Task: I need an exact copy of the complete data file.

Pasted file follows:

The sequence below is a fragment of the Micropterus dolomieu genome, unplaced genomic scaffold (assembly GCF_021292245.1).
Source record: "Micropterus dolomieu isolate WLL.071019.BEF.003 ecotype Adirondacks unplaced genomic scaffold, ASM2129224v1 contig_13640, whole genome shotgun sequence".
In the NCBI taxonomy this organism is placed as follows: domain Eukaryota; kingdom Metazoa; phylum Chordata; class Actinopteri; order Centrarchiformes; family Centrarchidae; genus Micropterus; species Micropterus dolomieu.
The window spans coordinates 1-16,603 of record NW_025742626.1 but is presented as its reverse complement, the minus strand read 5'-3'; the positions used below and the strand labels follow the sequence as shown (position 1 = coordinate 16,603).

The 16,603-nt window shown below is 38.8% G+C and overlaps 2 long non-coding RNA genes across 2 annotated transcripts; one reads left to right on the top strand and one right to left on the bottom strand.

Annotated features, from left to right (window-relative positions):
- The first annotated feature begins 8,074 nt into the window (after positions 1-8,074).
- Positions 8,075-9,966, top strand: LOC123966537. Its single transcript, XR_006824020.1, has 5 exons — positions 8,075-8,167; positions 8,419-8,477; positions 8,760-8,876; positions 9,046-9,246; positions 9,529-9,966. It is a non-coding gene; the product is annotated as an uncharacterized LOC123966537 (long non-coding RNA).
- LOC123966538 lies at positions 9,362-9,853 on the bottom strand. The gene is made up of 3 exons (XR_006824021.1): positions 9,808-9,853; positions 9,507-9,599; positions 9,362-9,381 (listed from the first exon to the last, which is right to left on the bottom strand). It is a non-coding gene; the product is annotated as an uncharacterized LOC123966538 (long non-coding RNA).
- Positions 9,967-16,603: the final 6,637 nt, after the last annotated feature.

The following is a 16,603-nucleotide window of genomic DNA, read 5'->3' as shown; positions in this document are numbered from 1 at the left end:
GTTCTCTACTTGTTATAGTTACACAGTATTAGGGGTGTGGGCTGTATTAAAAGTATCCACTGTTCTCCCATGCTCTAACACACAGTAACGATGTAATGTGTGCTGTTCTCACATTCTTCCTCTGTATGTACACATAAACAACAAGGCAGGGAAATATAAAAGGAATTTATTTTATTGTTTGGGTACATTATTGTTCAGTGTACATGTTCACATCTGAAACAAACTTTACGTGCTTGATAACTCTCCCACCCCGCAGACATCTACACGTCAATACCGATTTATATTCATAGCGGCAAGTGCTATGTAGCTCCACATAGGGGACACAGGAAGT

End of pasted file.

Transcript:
The sequence below is a fragment of the Micropterus dolomieu genome, unplaced genomic scaffold (assembly GCF_021292245.1).
Source record: "Micropterus dolomieu isolate WLL.071019.BEF.003 ecotype Adirondacks unplaced genomic scaffold, ASM2129224v1 contig_13640, whole genome shotgun sequence".
In the NCBI taxonomy this organism is placed as follows: domain Eukaryota; kingdom Metazoa; phylum Chordata; class Actinopteri; order Centrarchiformes; family Centrarchidae; genus Micropterus; species Micropterus dolomieu.
The window spans coordinates 1-16,603 of record NW_025742626.1 but is presented as its reverse complement, the minus strand read 5'-3'; the positions used below and the strand labels follow the sequence as shown (position 1 = coordinate 16,603).

The 16,603-nt window shown below is 38.8% G+C and overlaps 2 long non-coding RNA genes across 2 annotated transcripts; one reads left to right on the top strand and one right to left on the bottom strand.

Annotated features, from left to right (window-relative positions):
- The first annotated feature begins 8,074 nt into the window (after positions 1-8,074).
- Positions 8,075-9,966, top strand: LOC123966537. Its single transcript, XR_006824020.1, has 5 exons — positions 8,075-8,167; positions 8,419-8,477; positions 8,760-8,876; positions 9,046-9,246; positions 9,529-9,966. It is a non-coding gene; the product is annotated as an uncharacterized LOC123966537 (long non-coding RNA).
- LOC123966538 lies at positions 9,362-9,853 on the bottom strand. The gene is made up of 3 exons (XR_006824021.1): positions 9,808-9,853; positions 9,507-9,599; positions 9,362-9,381 (listed from the first exon to the last, which is right to left on the bottom strand). It is a non-coding gene; the product is annotated as an uncharacterized LOC123966538 (long non-coding RNA).
- Positions 9,967-16,603: the final 6,637 nt, after the last annotated feature.

The following is a 16,603-nucleotide window of genomic DNA, read 5'->3' as shown; positions in this document are numbered from 1 at the left end:
GTTCTCTACTTGTTATAGTTACACAGTATTAGGGGTGTGGGCTGTATTAAAAGTATCCACTGTTCTCCCATGCTCTAACACACAGTAACGATGTAATGTGTGCTGTTCTCACATTCTTCCTCTGTATGTACACATAAACAACAAGGCAGGGAAATATAAAAGGAATTTATTTTATTGTTTGGGTACATTATTGTTCAGTGTACATGTTCACATCTGAAACAAACTTTACGTGCTTGATAACTCTCCCACCCCGCAGACATCTACACGTCAATACCGATTTATATTCATAGCGGCAAGTGCTATGTAGCTCCACATAGGGGACACAGGAAGT